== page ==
Nearly every major area in America has its own unique environmental problems, from factories and power plants to contaminated lakes and rivers. But Los Angeles offers an important look at the way pollution is affecting public health simply because there are so many cars on the road. Los Angeles has the worst traffic in America, and it’s second only to Belgium as the worst in the world. Drivers spend around 60 hours a year stuck in congestion, and the problem isn’t a lack of roads. According to Environmental Health Sciences, at least half of the population of LA lives within one mile of a freeway, and the consequences of this exposure have been acute. Birth defects, chronic conditions in children, increased cancer risks, and heart attacks all result from bad air quality. The 405 at rush hour can not only ruin your day, it may literally be able to kill you.
Risks to Pregnant Women and Children
Pregnant women who are exposed to traffic pollution gain a 12 percent greater chance of developing preeclampsia, a serious condition that raises the blood pressure and can lead to seizures during pregnancy if not treated. It also puts them at serious risk for low birth weight and birth defects. Breathing in carbon monoxide while pregnant increases the baby’s chance of brain disorders and spina bifida, and it also means the child has a much greater chance of developing asthma. USC researchers have also linked pollution to autism, claiming a mother that lives within 300 meters of a freeway is twice as likely to give birth to autistic children. A disproportionally high number of young children in LA have asthma, and particles from cars and trucks affect their respiratory and pulmonary health early on. 90 schools in the greater Los Angeles area are too close to freeways, and many of them feature classrooms equipped with air filters and refuse to let the children play outside on days with particularly bad air quality. But the attempts to limit exposure to emissions may not be enough.
Traffic and Lung Function
Long-term exposure to traffic fumes can directly impact the way a child’s lungs develop, literally making it harder to breathe in and out. But nitrogen oxides and particulate matter also cause an increase in lung cancer in adults, and pollution is said to be one of the major reasons there are more lung cancer patients than ever who have never been smokers. Today, 160,000 people die of lung cancer every year, and 60 percent of diagnosed cases are in people who have quit smoking or never once picked up a cigarette. In the European Study of Cohorts for Air Pollution Effects, which tracked participants in nine countries for 13 years, researchers discovered that for every 5 micrograms per cubic meter of pollution, lung cancer risk shot up 18 percent. The most polluted cities in America are all in Southern California, including LA, Fresno, Merced, and Bakersfield. Most lung cancer patients in LA were exposed to PAH pollutants, which are formed by the incomplete combustion of wood, coal, and diesel.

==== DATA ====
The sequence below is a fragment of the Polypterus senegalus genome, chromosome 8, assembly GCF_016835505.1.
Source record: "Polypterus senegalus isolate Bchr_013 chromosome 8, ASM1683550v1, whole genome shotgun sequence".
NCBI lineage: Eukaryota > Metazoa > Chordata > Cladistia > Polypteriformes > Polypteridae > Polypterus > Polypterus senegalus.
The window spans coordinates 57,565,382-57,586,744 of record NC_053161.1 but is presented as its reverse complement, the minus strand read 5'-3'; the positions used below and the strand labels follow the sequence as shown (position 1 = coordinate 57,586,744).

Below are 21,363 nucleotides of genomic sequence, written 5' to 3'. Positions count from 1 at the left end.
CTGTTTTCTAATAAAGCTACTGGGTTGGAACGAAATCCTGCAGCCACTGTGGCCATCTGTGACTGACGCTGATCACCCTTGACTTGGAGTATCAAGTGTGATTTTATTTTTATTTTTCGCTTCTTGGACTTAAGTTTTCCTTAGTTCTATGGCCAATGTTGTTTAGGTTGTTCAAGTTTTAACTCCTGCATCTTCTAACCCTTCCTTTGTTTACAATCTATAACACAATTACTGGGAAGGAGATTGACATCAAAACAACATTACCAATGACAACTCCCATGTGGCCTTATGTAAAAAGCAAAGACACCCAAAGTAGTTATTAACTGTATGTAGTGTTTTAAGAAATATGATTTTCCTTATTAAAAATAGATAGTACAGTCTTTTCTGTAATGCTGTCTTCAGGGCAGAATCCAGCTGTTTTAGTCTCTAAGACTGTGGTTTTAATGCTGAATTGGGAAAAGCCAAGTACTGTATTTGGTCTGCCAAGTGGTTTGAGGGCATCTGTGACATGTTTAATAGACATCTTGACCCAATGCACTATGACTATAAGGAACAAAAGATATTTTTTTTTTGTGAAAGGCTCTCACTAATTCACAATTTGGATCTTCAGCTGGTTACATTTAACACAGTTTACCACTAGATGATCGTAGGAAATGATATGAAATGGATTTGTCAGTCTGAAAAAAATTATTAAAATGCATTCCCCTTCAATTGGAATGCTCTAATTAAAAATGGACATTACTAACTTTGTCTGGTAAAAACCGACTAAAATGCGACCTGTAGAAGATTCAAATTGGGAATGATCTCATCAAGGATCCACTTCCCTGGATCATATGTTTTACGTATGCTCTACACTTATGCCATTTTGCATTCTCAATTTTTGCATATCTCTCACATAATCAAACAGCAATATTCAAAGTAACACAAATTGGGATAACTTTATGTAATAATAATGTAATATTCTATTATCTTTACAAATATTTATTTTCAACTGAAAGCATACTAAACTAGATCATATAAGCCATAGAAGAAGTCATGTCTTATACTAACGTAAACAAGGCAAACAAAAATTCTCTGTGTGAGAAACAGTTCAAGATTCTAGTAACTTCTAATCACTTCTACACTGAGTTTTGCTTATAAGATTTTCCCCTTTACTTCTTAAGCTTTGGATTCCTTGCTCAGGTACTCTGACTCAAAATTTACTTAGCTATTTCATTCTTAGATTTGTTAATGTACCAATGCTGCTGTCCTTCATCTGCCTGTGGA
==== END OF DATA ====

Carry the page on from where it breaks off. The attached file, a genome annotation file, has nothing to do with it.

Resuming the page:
Pollution and Heart Disease
Much has been written about the increasing risks of heart disease in America, but scientists are only now beginning to recognize that traffic pollution may play as least as big of a role as obesity. According to a study published by the Public Library of Science, pollution actually increases the thickening of arteries that supply blood to the head and heart. Short-term exposure to pollution can aggravate an already-existing heart condition and cause heart attacks, which is why Los Angeles County sees an increase in hospitalizations and death on days with the most smog. It can also cause strokes, arrhythmias, and heart failure, especially in elderly patients. Doctors also believe pollution plays a part in high blood pressure and diabetes, which are the main indicators of a heart condition developing. Medical professionals at Health Testing Centers have seen an increase in diseases facing factory workers, dockworkers, and others who are exposed to fumes on a daily basis. Heart disease is the number one killer of men and women in America, and it’s estimated someone dies of a heart condition every 33 seconds.
Los Angeles is an amazing city where thousands of people move every month to take advantage of the great weather, cultural diversity, and wealth of opportunity. But the many advantages of the city come with at least one major disadvantage – America’s most congested highways. The world is waking up to the importance of protecting against diseases caused by pollution, and LA is a perfect place to start.